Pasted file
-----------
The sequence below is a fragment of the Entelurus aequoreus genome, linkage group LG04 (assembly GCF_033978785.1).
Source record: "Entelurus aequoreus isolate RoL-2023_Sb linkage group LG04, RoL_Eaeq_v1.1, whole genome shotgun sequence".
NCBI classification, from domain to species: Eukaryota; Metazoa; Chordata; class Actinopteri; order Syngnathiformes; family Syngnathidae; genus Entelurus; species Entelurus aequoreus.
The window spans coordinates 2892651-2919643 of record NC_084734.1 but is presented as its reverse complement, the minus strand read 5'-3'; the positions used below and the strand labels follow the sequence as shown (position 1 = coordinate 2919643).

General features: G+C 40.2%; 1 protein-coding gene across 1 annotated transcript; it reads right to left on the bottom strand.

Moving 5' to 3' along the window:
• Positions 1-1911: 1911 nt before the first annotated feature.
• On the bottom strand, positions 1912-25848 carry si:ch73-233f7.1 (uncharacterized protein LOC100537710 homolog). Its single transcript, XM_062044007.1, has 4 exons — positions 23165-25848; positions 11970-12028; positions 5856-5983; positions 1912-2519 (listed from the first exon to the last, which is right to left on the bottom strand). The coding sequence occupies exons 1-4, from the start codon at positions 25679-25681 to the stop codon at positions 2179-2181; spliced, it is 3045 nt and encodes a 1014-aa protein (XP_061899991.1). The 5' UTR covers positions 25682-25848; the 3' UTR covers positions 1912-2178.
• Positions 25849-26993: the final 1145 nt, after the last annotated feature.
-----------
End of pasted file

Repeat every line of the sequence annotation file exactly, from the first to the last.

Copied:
The sequence below is a fragment of the Entelurus aequoreus genome, linkage group LG04 (assembly GCF_033978785.1).
Source record: "Entelurus aequoreus isolate RoL-2023_Sb linkage group LG04, RoL_Eaeq_v1.1, whole genome shotgun sequence".
NCBI classification, from domain to species: Eukaryota; Metazoa; Chordata; class Actinopteri; order Syngnathiformes; family Syngnathidae; genus Entelurus; species Entelurus aequoreus.
The window spans coordinates 2892651-2919643 of record NC_084734.1 but is presented as its reverse complement, the minus strand read 5'-3'; the positions used below and the strand labels follow the sequence as shown (position 1 = coordinate 2919643).

General features: G+C 40.2%; 1 protein-coding gene across 1 annotated transcript; it reads right to left on the bottom strand.

Moving 5' to 3' along the window:
• Positions 1-1911: 1911 nt before the first annotated feature.
• On the bottom strand, positions 1912-25848 carry si:ch73-233f7.1 (uncharacterized protein LOC100537710 homolog). Its single transcript, XM_062044007.1, has 4 exons — positions 23165-25848; positions 11970-12028; positions 5856-5983; positions 1912-2519 (listed from the first exon to the last, which is right to left on the bottom strand). The coding sequence occupies exons 1-4, from the start codon at positions 25679-25681 to the stop codon at positions 2179-2181; spliced, it is 3045 nt and encodes a 1014-aa protein (XP_061899991.1). The 5' UTR covers positions 25682-25848; the 3' UTR covers positions 1912-2178.
• Positions 25849-26993: the final 1145 nt, after the last annotated feature.